Hurricane Nate to Test New Orlean's Drainage System

Nate will make landfall southeast of New Orleans on Saturday night as possibly a category 2 hurricane after leaving at least 22 dead in Central America. It's not so much the levees but the pumps and generators that have city officials worried.
October 8, 2017, 5am PDT | Irvin Dawid
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Jim Bowie

Even without hurricanes, the city's stormwater infrastructure is stressed, illustrated by an August 5 storm left parts of the city deluged. It became clear that "even if the entire pumping system had been operating at maximum capacity […] the rain would still have overwhelmed the system," according to an Aug. 10 report in the Guardian posted here.

"The core of the storm could make landfall Saturday night around Plaquemines Parish in Louisiana, where Hurricane Katrina, a Category 3 hurricane that devastated New Orleans and the Mississippi Gulf Coast, hit in 2005," reports CNN at 6:22 PM ET on Oct. 7.

"No hurricane has made landfall in Louisiana since 2012, when Hurricane Isaac moved ashore near the mouth of the Mississippi River," report Katy Reckdahl and Alan Blinder for The New York Times on Friday. "Mississippi has gone even longer without a hurricane landfall: Its last was Katrina."

With the latest storm approaching, a handful of pumps are still inoperable, and city officials said they had made arrangements to monitor and staff all [120] pumping stations. Even with additional personnel, supported by National Guard troops who were deployed to New Orleans ahead of the storm, the city will still face the challenge of running the system without a fully functioning network of steam turbines that provide power.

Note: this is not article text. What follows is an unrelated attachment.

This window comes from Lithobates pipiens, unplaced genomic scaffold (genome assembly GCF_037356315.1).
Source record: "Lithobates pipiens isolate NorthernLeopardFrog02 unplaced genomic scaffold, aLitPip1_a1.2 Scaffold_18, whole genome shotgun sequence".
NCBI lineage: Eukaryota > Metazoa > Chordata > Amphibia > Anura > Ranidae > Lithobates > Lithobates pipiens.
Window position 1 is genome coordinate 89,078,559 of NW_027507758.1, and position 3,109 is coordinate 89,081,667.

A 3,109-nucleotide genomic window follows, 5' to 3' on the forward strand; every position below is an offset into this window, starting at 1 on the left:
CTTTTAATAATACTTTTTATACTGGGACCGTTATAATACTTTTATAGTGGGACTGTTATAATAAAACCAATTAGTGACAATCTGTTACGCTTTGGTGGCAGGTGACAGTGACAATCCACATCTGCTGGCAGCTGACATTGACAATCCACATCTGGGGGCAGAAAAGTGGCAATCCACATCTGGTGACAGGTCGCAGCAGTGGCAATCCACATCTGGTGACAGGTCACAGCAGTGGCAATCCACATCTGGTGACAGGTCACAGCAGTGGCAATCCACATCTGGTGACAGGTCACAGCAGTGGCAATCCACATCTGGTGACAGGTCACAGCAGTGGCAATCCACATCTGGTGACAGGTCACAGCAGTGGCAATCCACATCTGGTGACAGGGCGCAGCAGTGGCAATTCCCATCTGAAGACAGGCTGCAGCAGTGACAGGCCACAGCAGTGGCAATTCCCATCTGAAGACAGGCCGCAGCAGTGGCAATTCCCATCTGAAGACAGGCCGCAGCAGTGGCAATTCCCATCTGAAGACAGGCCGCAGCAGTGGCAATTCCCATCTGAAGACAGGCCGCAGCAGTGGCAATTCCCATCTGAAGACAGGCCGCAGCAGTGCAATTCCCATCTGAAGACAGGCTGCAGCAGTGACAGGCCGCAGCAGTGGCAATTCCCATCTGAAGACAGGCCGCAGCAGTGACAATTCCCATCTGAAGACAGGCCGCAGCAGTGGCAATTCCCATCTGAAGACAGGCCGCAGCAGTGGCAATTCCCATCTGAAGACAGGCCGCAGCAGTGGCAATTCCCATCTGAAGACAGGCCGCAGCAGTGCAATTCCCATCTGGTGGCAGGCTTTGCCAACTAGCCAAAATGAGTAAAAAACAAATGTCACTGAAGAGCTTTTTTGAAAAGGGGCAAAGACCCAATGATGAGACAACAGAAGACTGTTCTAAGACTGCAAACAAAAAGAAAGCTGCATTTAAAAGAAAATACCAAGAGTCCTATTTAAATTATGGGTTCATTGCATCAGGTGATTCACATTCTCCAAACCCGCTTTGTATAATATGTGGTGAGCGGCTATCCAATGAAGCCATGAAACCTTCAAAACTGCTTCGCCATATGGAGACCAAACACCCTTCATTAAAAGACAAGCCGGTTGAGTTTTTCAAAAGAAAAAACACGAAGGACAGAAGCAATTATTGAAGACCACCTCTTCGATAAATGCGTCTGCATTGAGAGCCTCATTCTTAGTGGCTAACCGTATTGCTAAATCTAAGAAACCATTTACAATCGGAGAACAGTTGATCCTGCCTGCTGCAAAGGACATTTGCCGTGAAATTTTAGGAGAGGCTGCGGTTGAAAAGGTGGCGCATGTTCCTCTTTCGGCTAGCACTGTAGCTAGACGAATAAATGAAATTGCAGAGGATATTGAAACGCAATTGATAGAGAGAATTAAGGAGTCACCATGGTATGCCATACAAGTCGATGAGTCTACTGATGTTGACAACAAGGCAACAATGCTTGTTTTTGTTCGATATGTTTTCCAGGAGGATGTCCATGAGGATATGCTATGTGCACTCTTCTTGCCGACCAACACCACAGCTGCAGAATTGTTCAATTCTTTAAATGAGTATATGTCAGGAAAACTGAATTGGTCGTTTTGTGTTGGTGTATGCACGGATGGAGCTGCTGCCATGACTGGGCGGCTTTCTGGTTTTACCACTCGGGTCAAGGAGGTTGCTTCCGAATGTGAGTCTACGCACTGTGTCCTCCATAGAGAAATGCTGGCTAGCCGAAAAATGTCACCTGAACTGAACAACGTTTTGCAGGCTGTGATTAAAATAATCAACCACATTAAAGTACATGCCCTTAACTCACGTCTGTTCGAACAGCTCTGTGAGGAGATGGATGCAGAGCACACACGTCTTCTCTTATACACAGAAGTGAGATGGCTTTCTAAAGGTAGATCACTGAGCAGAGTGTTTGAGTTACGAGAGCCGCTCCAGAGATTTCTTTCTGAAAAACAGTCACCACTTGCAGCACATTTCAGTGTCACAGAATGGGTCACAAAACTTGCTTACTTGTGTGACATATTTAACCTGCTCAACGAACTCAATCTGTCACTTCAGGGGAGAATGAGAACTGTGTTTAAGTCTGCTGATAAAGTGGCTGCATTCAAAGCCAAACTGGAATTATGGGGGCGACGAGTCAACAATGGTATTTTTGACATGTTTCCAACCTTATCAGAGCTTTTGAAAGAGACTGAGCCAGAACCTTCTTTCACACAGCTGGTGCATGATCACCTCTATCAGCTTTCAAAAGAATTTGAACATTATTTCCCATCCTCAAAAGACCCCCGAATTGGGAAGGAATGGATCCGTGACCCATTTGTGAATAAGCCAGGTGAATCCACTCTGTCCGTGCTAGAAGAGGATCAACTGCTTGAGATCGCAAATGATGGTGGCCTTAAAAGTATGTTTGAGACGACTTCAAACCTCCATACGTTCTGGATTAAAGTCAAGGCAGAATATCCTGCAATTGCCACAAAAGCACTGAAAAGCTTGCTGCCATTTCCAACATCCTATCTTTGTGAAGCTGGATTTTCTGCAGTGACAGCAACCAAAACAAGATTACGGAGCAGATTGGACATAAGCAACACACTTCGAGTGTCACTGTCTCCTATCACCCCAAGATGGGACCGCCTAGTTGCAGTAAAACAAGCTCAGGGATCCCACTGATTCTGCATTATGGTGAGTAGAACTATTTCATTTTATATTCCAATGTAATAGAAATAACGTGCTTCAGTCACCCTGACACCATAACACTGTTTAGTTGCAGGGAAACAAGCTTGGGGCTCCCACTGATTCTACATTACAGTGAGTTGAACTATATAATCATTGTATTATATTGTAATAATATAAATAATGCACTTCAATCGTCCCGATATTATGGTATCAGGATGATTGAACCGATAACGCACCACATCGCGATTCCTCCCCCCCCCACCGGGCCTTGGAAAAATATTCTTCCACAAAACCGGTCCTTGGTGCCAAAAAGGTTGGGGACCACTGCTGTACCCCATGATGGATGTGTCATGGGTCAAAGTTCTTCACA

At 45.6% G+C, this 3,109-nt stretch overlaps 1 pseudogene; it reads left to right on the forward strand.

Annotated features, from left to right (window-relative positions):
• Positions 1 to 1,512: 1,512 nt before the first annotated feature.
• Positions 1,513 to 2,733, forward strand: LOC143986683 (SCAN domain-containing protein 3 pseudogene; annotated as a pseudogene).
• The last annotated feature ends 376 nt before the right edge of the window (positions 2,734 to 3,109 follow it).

They are likely to have little choice but to shut off some pumps in order to turn on others where the flooding could be more severe.

How well, or poorly, the pumps and other parts of the stormwater infrastructure operate will be a reflection on outgoing Mayor Mitch Landrieu who "has spent his waning months in office coping with the city’s drainage troubles." He urged residents not to drive as streets will be flooded, imposed a curfew effective Saturday night and ordered evacuations in some parts of the city.

Now Mr. Landrieu’s makeshift, rapidly developed response will be tested, as will the team he appointed to deal with the drainage problems. The system has, so far, shown signs of improvement. Still, after a rainstorm went over New Orleans on Monday, several cars were mired in knee-deep water.

"A hurricane warning was in effect for parts of Alabama, Louisiana and Mississippi, and the authorities posted a hurricane watch for a stretch of the Florida Panhandle," add Reckdahl and Blinder.

"Life-threatening storm surge is expected along the coast tonight from southeast Louisiana to the western Florida Panhandle," reports The Weather Channel at 8:30 PM ET.

The Globe and Mail reported on Oct. 5 that Nate caused at least 15 deaths in Nicaragua and seven in Costa Rica.

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Published on Friday, October 6, 2017 in The New York Times
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